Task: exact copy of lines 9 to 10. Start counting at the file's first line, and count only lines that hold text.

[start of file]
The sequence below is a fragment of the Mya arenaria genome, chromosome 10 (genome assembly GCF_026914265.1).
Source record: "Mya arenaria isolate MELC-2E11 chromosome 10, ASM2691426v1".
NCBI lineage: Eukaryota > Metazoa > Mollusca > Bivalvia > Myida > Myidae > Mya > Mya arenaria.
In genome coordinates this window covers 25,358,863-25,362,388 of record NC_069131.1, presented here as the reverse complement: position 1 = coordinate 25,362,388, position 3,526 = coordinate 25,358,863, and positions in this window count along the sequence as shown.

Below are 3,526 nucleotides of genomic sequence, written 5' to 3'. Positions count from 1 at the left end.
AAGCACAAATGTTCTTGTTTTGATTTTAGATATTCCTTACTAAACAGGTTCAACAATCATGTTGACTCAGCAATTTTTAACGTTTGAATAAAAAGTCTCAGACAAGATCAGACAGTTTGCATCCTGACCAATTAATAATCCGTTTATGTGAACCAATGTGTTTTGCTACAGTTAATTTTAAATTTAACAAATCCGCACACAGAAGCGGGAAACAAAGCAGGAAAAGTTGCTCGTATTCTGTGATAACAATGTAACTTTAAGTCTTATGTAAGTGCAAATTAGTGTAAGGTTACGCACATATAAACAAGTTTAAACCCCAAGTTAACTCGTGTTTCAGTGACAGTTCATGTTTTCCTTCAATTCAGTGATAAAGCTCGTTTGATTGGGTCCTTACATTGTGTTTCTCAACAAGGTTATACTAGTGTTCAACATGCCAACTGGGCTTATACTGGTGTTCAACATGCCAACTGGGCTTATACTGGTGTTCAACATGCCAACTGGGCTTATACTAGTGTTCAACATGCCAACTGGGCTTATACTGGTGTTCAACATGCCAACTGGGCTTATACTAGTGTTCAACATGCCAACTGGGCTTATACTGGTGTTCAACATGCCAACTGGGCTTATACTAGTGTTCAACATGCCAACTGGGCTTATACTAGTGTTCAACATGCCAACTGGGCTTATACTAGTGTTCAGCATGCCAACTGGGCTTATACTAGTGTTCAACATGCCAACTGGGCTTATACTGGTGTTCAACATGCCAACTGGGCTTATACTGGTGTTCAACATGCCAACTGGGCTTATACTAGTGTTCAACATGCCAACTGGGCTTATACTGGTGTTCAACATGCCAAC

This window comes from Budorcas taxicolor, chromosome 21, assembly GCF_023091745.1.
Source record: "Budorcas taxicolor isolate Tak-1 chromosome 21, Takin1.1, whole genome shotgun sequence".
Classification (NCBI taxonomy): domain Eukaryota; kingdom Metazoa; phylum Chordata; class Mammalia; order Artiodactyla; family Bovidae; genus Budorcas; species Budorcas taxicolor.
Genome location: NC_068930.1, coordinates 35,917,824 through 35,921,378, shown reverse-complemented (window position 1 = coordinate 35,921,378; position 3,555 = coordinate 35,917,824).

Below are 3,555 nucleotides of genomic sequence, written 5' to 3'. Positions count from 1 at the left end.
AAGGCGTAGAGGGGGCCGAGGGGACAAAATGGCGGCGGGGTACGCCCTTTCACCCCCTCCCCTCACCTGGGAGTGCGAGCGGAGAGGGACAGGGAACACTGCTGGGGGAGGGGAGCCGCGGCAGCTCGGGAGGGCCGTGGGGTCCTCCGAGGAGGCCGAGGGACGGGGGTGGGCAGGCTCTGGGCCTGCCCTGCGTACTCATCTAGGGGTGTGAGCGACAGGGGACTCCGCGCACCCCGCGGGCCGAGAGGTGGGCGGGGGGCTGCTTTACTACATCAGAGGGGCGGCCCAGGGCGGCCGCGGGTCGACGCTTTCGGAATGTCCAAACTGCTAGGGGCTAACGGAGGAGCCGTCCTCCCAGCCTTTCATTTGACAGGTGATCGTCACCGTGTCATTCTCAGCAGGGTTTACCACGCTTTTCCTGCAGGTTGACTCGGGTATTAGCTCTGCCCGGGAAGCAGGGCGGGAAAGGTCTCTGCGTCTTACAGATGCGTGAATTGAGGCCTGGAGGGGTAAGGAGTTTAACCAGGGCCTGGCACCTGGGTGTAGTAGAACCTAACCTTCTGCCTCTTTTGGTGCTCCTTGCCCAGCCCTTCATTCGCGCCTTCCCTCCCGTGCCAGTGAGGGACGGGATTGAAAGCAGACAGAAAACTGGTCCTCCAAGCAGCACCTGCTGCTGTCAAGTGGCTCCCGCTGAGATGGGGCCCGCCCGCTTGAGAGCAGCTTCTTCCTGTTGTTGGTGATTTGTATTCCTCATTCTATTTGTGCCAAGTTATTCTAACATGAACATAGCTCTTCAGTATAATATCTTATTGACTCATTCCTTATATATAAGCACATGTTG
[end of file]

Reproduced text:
Classification (NCBI taxonomy): domain Eukaryota; kingdom Metazoa; phylum Chordata; class Mammalia; order Artiodactyla; family Bovidae; genus Budorcas; species Budorcas taxicolor.
Genome location: NC_068930.1, coordinates 35,917,824 through 35,921,378, shown reverse-complemented (window position 1 = coordinate 35,921,378; position 3,555 = coordinate 35,917,824).